South African retailer Pick n Pay has announced that all 1,628 stores across the country are now accepting Bitcoin payments over the Lightning Network. This step follows a successful three-month test phase in 39 branches.
Pick n Pay is the largest retailer in South Africa after Shoprite with over 85,000 employees and annual sales of USD 6.5 billion. The chain's customers can now pay for items with Bitcoin via a smartphone app. To make a transaction, customers only need a Bitcoin Lightning wallet and the CryptoQR scanner app. The move reflects the growing adoption of bitcoin as a means of payment in South Africa.
Pick n Pay's long-standing Bitcoin project
The retail chain had been testing the service in select stores for several years and last November announced plans to roll out bitcoin payments nationwide. Pick n Pay first experimented with cryptocurrencies in 2017 when the Cape Town company accepted bitcoin as payment. However, transaction costs and waiting times posed a challenge.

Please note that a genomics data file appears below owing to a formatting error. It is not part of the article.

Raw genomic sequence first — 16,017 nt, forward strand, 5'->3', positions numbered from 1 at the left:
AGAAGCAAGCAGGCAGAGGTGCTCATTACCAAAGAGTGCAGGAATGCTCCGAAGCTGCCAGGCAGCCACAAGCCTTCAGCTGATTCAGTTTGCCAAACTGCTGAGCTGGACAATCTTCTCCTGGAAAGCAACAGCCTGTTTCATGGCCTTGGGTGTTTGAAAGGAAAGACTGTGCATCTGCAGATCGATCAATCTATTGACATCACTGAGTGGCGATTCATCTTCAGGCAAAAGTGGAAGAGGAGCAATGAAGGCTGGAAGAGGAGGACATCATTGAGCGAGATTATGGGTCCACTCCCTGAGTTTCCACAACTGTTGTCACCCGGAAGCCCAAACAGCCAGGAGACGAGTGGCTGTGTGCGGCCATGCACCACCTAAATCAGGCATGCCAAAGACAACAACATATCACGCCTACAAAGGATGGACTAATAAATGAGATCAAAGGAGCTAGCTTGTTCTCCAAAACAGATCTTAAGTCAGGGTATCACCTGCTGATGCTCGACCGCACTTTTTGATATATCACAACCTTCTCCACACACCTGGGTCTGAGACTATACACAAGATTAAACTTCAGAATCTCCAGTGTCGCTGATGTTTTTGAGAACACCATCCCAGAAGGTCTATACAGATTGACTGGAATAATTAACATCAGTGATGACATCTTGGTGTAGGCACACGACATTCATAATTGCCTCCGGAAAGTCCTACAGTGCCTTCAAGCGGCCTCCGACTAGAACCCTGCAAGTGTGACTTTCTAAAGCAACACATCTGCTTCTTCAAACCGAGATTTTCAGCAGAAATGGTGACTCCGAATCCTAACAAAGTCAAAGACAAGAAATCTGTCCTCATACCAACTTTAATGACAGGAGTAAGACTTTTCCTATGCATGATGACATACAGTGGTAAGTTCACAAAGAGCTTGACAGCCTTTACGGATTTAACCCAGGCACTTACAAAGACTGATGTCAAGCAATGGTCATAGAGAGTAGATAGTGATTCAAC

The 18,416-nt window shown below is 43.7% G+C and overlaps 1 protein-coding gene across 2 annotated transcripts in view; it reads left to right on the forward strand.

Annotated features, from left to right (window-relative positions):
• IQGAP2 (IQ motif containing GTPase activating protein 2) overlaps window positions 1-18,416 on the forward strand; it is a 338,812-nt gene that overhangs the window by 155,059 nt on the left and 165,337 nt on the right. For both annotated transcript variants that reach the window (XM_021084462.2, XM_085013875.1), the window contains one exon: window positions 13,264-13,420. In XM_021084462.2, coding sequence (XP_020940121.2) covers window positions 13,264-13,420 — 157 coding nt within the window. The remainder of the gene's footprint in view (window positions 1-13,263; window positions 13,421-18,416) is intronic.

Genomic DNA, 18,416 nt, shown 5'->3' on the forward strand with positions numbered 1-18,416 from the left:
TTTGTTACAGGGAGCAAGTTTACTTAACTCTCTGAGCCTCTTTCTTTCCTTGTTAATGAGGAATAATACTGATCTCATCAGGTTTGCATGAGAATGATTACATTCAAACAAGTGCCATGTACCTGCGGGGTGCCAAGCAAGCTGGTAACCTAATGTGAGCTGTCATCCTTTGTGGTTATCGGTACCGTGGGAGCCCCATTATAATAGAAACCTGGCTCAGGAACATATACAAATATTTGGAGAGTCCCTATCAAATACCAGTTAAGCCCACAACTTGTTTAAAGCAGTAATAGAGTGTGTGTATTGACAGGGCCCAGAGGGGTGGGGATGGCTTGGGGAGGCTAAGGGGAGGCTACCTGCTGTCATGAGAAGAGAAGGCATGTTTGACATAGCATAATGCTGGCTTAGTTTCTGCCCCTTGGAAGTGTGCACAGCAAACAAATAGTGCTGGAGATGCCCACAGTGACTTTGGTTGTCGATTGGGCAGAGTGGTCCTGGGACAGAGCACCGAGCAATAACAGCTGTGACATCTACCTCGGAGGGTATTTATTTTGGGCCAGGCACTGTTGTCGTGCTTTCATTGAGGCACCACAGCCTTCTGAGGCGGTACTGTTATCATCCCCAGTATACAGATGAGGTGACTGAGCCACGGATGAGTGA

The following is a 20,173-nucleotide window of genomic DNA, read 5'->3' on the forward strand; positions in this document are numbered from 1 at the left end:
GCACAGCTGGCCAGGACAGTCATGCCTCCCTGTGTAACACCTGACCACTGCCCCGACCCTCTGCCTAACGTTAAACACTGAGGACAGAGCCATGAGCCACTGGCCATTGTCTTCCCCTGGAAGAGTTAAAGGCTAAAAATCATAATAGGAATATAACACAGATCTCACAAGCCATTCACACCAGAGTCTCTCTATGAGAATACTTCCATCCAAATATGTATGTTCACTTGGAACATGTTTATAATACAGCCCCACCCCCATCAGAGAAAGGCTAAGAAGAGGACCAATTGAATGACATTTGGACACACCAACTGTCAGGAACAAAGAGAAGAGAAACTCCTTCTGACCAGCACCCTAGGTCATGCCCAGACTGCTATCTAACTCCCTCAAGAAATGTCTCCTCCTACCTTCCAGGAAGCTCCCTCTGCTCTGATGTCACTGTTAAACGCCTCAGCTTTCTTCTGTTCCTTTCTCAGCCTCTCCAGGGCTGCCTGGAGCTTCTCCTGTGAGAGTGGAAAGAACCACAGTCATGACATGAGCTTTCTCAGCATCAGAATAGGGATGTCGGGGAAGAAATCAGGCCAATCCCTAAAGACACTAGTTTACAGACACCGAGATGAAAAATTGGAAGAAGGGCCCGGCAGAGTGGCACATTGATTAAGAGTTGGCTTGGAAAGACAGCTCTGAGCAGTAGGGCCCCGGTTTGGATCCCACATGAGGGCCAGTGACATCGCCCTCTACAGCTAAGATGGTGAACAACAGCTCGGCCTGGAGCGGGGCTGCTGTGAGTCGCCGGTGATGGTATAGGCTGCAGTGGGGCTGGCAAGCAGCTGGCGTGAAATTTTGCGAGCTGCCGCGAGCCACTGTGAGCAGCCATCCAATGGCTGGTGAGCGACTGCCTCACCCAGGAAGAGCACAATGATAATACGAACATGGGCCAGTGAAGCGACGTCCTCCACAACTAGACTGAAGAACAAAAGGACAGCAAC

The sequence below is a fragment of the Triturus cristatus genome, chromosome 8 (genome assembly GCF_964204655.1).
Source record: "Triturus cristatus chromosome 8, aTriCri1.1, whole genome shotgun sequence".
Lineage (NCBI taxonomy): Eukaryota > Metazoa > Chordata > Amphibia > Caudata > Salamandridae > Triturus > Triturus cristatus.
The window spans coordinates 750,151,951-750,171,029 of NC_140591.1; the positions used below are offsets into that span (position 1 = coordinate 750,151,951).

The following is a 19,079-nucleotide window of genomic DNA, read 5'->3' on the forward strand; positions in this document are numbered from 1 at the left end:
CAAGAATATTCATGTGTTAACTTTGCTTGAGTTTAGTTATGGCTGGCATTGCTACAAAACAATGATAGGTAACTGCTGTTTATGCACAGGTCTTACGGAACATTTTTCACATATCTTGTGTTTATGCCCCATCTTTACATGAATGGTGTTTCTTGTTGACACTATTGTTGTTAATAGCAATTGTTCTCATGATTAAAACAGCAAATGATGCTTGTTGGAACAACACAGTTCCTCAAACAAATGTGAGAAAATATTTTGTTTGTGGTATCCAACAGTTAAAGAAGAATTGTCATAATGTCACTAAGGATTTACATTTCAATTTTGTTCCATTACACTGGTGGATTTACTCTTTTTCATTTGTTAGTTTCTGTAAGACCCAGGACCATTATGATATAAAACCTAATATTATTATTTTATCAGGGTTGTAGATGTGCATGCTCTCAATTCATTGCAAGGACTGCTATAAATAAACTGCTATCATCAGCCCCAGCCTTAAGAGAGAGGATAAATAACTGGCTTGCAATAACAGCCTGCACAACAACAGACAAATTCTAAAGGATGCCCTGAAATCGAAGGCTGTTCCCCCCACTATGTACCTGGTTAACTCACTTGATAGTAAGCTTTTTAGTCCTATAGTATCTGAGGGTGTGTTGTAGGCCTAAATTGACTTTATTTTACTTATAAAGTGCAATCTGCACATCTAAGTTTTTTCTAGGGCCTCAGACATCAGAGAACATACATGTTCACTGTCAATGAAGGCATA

Good news, everyone! CryptoQR is now active at all Pick-n-Pay stores across South Africa, including PnP express and clothing shops! You can also buy Airtime and Electricity, Plane and Bus tickets, and pay your municipal bills with #Bitcoin at the till! pic.twitter.com/3hVhgIJdTb
— CryptoQR 🇿🇦⚡️ (@CryptoConverted) February 1, 2023
During the pilot program, Pick n Pay partnered with Electrum and CryptoConvert to allow customers to pay through the Bitcoin Lightning network. Lightning is a so-called Layer 2 payment protocol that is based on the Bitcoin blockchain. It enables faster, cheaper, and more private transactions by moving the majority of payments off the blockchain to a multi-layered network of payment channels. In this way, the Lightning Network reduces the load on the Bitcoin blockchain, which helps reduce transaction fees and speed up the network.
South Africa increasingly crypto-friendly
The retail giant's move follows changes to financial laws by the Financial Sector Conduct Authority (FSCA). As a temporary solution, cryptocurrencies are classified as financial instruments to facilitate crypto activities for service providers. Since October, South African companies have been allowed to offer crypto assets both domestically and internationally. The FSCA already has broader crypto regulation in its sights.
Finally, South Africa is making significant strides in cryptocurrency adoption. The country is ranked 30th globally in Chainalysis’ 2022 Global Crypto Adoption Index, with Nigeria representing the African continent in the top 10. It is estimated that between 10% and 13% of the South African population hold Bitcoin or other cryptocurrencies.